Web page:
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Posted 29 August 2011 - 07:24 PM

bhannah, sorry if I struck a nerve. However I really have no sympathy for the felon who feels "haunted" by what they did. What I do have sympathy for is the victim who has to learn to forgive someone who harmed their family or themselves each day so that they can get through each day and rebuild their lives. I personally am sick of violent criminals being given a second chance to do it again. Committing a crime while using a gun is definitely violent. The consequences of this action is you have given away/forfeited, not had them taken away or had them given away by someone else. The RTC is all about being able to defend your family and yourself in this situation. The criminal is lucky to be alive. What the state is doing to everyone is entirely different, they have taken away the RTC because you might commit a crime, the violent felon who used a gun during a crime, has committed a crime.
ITWTC #2

#24 bhannah

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Posted 29 August 2011 - 08:21 PM

bhannah, sorry if I struck a nerve. However I really have no sympathy for the felon who feels "haunted" by what they did. What I do have sympathy for is the victim who has to learn to forgive someone who harmed their family or themselves each day so that they can get through each day and rebuild their lives. I personally am sick of violent criminals being given a second chance to do it again. Committing a crime while using a gun is definitely violent. The consequences of this action is you have given away/forfeited, not had them taken away or had them given away by someone else. The RTC is all about being able to defend your family and yourself in this situation. The criminal is lucky to be alive. What the state is doing to everyone is entirely different, they have taken away the RTC because you might commit a crime, the violent felon who used a gun during a crime, has committed a crime.


I personally am sick of violent criminals being given a second chance to do it again

No argument there, how about not letting them out in 6-8 months on a 15 year sentance?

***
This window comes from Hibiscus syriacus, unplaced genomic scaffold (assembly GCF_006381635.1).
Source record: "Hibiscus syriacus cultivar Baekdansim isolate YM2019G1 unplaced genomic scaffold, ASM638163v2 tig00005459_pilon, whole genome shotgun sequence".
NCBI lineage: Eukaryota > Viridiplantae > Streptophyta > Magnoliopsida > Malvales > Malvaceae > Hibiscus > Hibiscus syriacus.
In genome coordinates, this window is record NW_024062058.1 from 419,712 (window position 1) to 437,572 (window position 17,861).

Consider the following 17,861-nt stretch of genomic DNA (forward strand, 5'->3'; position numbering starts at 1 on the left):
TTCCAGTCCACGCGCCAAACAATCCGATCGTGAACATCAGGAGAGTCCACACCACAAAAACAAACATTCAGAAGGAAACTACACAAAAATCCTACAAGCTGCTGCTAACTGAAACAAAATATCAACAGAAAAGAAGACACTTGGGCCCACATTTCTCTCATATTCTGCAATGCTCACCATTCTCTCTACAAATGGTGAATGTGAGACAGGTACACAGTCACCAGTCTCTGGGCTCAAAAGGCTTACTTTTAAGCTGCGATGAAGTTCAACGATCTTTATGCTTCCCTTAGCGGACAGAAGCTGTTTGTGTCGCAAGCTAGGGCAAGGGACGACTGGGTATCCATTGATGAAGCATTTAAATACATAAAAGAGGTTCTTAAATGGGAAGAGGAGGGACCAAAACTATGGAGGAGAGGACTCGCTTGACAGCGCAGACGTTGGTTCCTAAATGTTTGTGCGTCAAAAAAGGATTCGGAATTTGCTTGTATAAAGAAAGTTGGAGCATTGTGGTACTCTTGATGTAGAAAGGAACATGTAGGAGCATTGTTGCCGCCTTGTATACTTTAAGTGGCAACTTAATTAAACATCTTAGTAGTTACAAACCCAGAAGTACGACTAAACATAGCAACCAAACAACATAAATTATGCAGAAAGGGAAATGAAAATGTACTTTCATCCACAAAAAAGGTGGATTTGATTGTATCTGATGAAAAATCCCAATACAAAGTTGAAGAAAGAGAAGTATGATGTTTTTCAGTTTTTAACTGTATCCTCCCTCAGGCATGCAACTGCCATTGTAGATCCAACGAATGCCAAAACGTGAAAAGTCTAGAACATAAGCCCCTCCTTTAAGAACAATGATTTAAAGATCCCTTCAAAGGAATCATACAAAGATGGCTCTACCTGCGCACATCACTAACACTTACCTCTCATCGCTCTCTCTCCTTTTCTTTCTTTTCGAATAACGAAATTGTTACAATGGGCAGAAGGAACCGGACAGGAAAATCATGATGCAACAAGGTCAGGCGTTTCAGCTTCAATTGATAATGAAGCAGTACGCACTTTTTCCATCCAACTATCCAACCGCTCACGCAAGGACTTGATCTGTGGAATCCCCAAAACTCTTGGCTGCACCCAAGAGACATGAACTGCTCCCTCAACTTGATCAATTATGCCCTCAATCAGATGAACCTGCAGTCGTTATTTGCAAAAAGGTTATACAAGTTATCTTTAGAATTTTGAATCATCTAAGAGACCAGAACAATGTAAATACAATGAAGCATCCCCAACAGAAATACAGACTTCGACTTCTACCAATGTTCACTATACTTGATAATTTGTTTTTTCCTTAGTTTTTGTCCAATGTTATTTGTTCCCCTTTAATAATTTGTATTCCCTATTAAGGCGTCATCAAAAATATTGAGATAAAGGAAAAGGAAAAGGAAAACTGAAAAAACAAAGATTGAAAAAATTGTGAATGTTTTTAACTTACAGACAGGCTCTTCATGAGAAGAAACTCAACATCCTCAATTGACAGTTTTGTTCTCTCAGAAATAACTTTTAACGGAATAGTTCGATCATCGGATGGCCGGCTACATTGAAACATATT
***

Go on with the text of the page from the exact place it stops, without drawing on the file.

The RTC is all about being able to defend your family and yourself in this situation. The criminal is lucky to be alive.


Agree with that, but the difference is I believe all have the right.

Why is sticking up a place with a gun any different than a bat?
If the guy bashes in someone’s head with a bat does he loose his bat privileges, how about all these Face book posts that "make" the kids kill themselves, should the poster loose his right to free speech?
Knives?
Cars?
The list goes on and on.
No I do not feel sorry for them, not one bit. They did commit a crime, they did their time "paid their debt"
Make the sentence stick,20 years is 20 years..no early release.

I hope you realize the list of felonies is getting longer and longer, you would be surprised what a felony is these days.

Sorry man in my book rights denied is rights denied...

If a felon wants a gun to commit another crime, he sure isn't going to get a FOID, fill out a 4473, have his name called into NIC's and wait 24-72 hours.

No nerve struck, it just bothers me that some come on here and say I support the 2nd, and they do not.
They support what they think the 2nd says, show me where it says in the 2nd a felon cannot own a gun.

the right to keep and bear arms shall not be infringed.

Either you agree or you don't.
It is that simple...
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In time of danger and not before.
When the danger is passed and all things righted,
God is forgotten, and the Soldier slighted.


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Freedom is something that dies unless it's used"
Hunter S. Thompson

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#25 Molly B.

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Posted 29 August 2011 - 08:42 PM

it just bothers me that some come on here and say I support the 2nd, and they do not.
They support what they think the 2nd says, show me where it says in the 2nd a felon cannot own a gun.

the right to keep and bear arms shall not be infringed.

Either you agree or you don't.
It is that simple...

The U.S. Supreme Court has ruled certain individuals can be prohibited from possessing/carrying
firearms. The rest of your comment is personal opinion. It may be that simple to you but you cannot say
because someones does not agree with you that they do not support the 2nd. Amendment.
It's that simple. . .
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#26 mrmagloo

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Posted 29 August 2011 - 09:04 PM

the right to keep and bear arms shall not be infringed.

Either you agree or you don't.

It is that simple...


Sorry, it isn't that simple, and civilized, and intelligent folks should be able to distinguish beyond black and white. Just because one individual ABUSES his 2nd ammendment rights, doesn't mean he didn't have the opportunity to exercise those rights appropriately prior to the violent feloneous incident. The Violent Felon F'd up and he looses, period. Just another deterent if you want to look at it that way.

I think the problem is, we have a severe problem in society today where we accept inappropriate behavior, make excuses for the perpetrator, and most get slapped on the wrist, time after time, after time. We've created a culture where bad guys are taught that does crime pay, and it is definitely worth the risk. There should NEVER be ANYBODY classifed as a career criminal or we even know what the term rap sheet means. Once someone is deemed a threat to society, that individual should be done, period. How can we possibly tolerate people who have been arrested 50 or more times? At what point is enough enough?